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|Title:||Current understanding of cancer stem cells: review of their radiobiology and role in head and neck cancers|
|Citation:||Head and Neck: journal for the sciences and specialities of the head and neck, 2017; 39(9):1920-1932|
|Paul Ambrose Reid, Puthenparampil Wilson, Yanrui Li, Loredana Gabriela Marcu, Eva Bezak|
|Abstract:||Evidence of cancer cells that bear attributes analogous to those of normal stem cells has developed a hierarchical model of cancer's architecture and progression. This subset of cancer stem cells (CSCs) drives the progression and therapy resistance of cancers. Research to identify the phenotypes of these CSCs presents evidence of a subpopulation that is more resistant to therapy and may proliferate in response. Literature shows that CSCs typically represent around 1%-10% of cell populations in head and neck cancer but this proportion may increase in response to a therapeutic radiation dose. This is shown to be not just as a result of preferential killing, but also their capacity to alter divisional dynamics and enlist the support of a complicit microenvironment in therapy resistance and proliferation. The CSCs represent the apex of a hierarchy in the heterogeneity of cancer cells and may be seen as the agents of treatment failure, metastasis, and tumor recurrence, the principal cause of mortality in head and neck cancers. Greater than 90% of head and neck cancers are squamous cell carcinomas (HNSCCs), and among these an increasing incidence of the involvement of the human papillomavirus (HPV) is reported. Chemoradiotherapy along with surgical resection are the interventions of choice for control and cure of HNSCC, but given CSCs therapy resistance and proliferative responses to radiation, the identification and understanding of the radiobiology of this subpopulation is critical to their targeted elimination. This article reviews the current evidence on CSC generally and in HNSCC specifically to identify their phenotype, evaluate their responses to radiotherapy, and evaluate the defensive mechanisms used to resist therapeutic control.|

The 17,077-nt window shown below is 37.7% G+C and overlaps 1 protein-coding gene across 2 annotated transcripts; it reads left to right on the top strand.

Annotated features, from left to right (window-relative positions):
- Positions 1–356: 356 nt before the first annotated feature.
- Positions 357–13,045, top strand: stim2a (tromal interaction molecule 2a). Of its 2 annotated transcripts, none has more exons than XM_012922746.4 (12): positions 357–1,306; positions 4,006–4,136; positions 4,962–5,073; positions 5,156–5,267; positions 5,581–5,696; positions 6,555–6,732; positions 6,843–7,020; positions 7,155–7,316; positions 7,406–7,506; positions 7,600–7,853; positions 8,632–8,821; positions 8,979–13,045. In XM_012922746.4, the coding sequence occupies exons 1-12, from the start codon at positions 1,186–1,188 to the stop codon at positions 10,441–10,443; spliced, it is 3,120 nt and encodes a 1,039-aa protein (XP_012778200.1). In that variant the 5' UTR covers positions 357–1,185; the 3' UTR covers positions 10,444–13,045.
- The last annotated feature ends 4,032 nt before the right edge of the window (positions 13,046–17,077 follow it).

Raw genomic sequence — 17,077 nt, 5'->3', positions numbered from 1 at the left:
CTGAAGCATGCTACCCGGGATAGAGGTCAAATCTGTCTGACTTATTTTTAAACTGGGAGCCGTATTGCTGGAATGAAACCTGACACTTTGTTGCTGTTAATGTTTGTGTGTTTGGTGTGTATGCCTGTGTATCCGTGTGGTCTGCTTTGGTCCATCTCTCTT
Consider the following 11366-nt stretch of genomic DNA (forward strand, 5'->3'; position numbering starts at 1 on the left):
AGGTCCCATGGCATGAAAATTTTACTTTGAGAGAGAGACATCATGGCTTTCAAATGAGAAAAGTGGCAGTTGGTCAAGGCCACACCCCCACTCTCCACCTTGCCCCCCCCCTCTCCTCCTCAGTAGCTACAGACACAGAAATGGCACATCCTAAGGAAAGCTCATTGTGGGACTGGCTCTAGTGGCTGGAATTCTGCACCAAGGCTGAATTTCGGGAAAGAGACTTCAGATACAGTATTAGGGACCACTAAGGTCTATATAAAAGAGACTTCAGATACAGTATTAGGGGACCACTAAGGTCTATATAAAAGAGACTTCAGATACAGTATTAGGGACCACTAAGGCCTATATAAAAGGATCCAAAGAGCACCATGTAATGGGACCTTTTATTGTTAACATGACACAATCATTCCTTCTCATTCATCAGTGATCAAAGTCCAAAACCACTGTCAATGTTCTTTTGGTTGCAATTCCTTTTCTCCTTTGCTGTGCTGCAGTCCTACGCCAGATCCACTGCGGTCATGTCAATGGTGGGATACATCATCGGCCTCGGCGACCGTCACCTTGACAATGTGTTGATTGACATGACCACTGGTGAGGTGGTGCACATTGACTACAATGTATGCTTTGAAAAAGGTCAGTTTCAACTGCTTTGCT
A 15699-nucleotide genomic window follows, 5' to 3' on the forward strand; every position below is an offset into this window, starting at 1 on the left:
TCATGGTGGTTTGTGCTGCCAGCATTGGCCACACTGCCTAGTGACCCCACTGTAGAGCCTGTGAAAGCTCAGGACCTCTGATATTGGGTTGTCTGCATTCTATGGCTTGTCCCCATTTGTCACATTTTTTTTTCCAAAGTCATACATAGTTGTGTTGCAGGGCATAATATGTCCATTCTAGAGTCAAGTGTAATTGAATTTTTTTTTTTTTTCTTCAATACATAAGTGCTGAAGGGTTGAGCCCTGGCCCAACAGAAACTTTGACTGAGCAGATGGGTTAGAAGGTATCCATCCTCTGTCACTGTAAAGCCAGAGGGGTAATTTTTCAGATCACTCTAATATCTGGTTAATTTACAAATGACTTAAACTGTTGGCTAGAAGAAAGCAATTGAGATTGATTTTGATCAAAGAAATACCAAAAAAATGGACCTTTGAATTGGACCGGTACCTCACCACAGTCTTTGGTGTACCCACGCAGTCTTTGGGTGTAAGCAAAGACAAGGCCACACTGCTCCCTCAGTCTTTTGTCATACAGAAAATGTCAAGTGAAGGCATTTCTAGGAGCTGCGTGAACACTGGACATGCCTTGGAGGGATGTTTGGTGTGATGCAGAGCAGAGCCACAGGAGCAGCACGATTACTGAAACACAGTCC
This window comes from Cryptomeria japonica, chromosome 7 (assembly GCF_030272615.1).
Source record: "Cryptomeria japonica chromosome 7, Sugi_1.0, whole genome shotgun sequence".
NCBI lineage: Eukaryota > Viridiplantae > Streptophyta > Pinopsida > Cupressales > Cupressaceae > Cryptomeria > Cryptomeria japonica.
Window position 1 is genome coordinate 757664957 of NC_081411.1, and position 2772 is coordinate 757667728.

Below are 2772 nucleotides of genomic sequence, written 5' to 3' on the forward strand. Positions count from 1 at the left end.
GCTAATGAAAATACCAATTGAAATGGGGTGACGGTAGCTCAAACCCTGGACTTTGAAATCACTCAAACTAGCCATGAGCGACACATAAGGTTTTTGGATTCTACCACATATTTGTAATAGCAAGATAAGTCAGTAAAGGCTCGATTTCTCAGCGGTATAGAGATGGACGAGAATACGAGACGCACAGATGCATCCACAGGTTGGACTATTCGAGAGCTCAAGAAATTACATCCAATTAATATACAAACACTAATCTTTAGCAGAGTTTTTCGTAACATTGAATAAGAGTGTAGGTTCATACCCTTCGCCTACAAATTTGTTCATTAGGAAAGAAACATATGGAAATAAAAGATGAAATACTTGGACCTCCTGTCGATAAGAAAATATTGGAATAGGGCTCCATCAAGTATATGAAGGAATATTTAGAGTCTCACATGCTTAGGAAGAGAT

|Keywords:||Cancer stem cells; head and neck cancer; radiobiology; radioresistance; squamous cell carcinoma|
|Rights:||© 2017 Wiley Periodicals, Inc. wileyonlinelibrary.com|
|Appears in Collections:||Aurora harvest 3|
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